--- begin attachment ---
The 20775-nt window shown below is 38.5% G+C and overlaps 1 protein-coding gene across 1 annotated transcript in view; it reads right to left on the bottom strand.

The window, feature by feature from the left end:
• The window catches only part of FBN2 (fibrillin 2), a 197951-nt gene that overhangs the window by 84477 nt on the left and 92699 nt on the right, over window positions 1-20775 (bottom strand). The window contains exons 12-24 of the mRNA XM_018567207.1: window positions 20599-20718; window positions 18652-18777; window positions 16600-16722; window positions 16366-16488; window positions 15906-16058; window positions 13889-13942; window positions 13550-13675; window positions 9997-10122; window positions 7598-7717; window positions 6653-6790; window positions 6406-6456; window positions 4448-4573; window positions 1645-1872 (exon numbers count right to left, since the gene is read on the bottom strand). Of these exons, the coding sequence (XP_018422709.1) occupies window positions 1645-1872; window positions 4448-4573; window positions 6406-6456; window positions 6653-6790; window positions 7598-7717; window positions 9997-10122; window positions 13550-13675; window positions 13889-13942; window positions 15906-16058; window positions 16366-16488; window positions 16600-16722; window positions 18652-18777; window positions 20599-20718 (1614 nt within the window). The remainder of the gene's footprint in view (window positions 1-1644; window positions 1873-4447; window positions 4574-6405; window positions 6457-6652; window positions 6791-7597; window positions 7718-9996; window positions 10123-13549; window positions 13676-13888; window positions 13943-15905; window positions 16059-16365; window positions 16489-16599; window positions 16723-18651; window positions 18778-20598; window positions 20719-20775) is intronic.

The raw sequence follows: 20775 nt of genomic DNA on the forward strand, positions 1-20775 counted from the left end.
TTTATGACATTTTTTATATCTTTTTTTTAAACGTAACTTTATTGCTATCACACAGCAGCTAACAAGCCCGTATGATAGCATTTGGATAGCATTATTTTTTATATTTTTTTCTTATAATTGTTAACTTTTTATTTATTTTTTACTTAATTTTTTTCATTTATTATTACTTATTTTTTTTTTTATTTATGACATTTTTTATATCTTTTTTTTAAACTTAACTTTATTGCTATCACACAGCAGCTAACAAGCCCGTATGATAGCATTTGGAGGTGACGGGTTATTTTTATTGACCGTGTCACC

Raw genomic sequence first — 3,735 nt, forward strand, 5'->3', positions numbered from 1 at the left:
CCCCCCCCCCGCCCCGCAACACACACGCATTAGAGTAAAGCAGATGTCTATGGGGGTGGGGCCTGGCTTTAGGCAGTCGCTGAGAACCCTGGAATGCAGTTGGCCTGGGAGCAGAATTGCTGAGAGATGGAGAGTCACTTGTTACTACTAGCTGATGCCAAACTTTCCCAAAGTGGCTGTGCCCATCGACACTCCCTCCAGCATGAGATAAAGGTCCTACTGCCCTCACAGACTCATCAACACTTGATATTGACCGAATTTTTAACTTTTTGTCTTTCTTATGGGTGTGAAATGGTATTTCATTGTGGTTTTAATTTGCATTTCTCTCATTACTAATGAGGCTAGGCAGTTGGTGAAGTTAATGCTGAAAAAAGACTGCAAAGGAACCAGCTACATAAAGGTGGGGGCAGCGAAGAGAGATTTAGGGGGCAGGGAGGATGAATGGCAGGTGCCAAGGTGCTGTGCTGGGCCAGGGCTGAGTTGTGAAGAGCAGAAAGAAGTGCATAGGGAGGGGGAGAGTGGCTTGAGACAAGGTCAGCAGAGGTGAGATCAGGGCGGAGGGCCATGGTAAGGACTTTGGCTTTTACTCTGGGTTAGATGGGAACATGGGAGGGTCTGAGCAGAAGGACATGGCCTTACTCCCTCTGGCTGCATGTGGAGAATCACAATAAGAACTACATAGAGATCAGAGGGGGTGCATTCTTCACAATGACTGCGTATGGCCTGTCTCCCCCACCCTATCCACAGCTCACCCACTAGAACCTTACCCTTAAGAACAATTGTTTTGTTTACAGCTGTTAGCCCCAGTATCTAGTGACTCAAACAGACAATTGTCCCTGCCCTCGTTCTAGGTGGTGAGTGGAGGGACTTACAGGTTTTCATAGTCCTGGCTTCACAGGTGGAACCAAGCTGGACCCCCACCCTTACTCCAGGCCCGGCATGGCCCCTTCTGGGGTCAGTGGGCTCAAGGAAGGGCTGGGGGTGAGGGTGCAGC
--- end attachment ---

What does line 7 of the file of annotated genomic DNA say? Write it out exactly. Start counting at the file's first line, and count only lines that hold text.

CCCCCCCCCCGCCCCGCAACACACACGCATTAGAGTAAAGCAGATGTCTATGGGGGTGGGGCCTGGCTTTAGGCAGTCGCTGAGAACCCTGGAATGCAGTTGGCCTGGGAGCAGAATTGCTGAGAGATGGAGAGTCACTTGTTACTACTAGCTGATGCCAAACTTTCCCAAAGTGGCTGTGCCCATCGACACTCCCTCCAGCATGAGATAAAGGTCCTACTGCCCTCACAGACTCATCAACACTTGATATTGACCGAATTTTTAACTTTTTGTCTTTCTTATGGGTGTGAAATGGTATTTCATTGTGGTTTTAATTTGCATTTCTCTCATTACTAATGAGGCTAGGCAGTTGGTGAAGTTAATGCTGAAAAAAGACTGCAAAGGAACCAGCTACATAAAGGTGGGGGCAGCGAAGAGAGATTTAGGGGGCAGGGAGGATGAATGGCAGGTGCCAAGGTGCTGTGCTGGGCCAGGGCTGAGTTGTGAAGAGCAGAAAGAAGTGCATAGGGAGGGGGAGAGTGGCTTGAGACAAGGTCAGCAGAGGTGAGATCAGGGCGGAGGGCCATGGTAAGGACTTTGGCTTTTACTCTGGGTTAGATGGGAACATGGGAGGGTCTGAGCAGAAGGACATGGCCTTACTCCCTCTGGCTGCATGTGGAGAATCACAATAAGAACTACATAGAGATCAGAGGGGGTGCATTCTTCACAATGACTGCGTATGGCCTGTCTCCCCCACCCTATCCACAGCTCACCCACTAGAACCTTACCCTTAAGAACAATTGTTTTGTTTACAGCTGTTAGCCCCAGTATCTAGTGACTCAAACAGACAATTGTCCCTGCCCTCGTTCTAGGTGGTGAGTGGAGGGACTTACAGGTTTTCATAGTCCTGGCTTCACAGGTGGAACCAAGCTGGACCCCCACCCTTACTCCAGGCCCGGCATGGCCCCTTCTGGGGTCAGTGGGCTCAAGGAAGGGCTGGGGGTGAGGGTGCAGC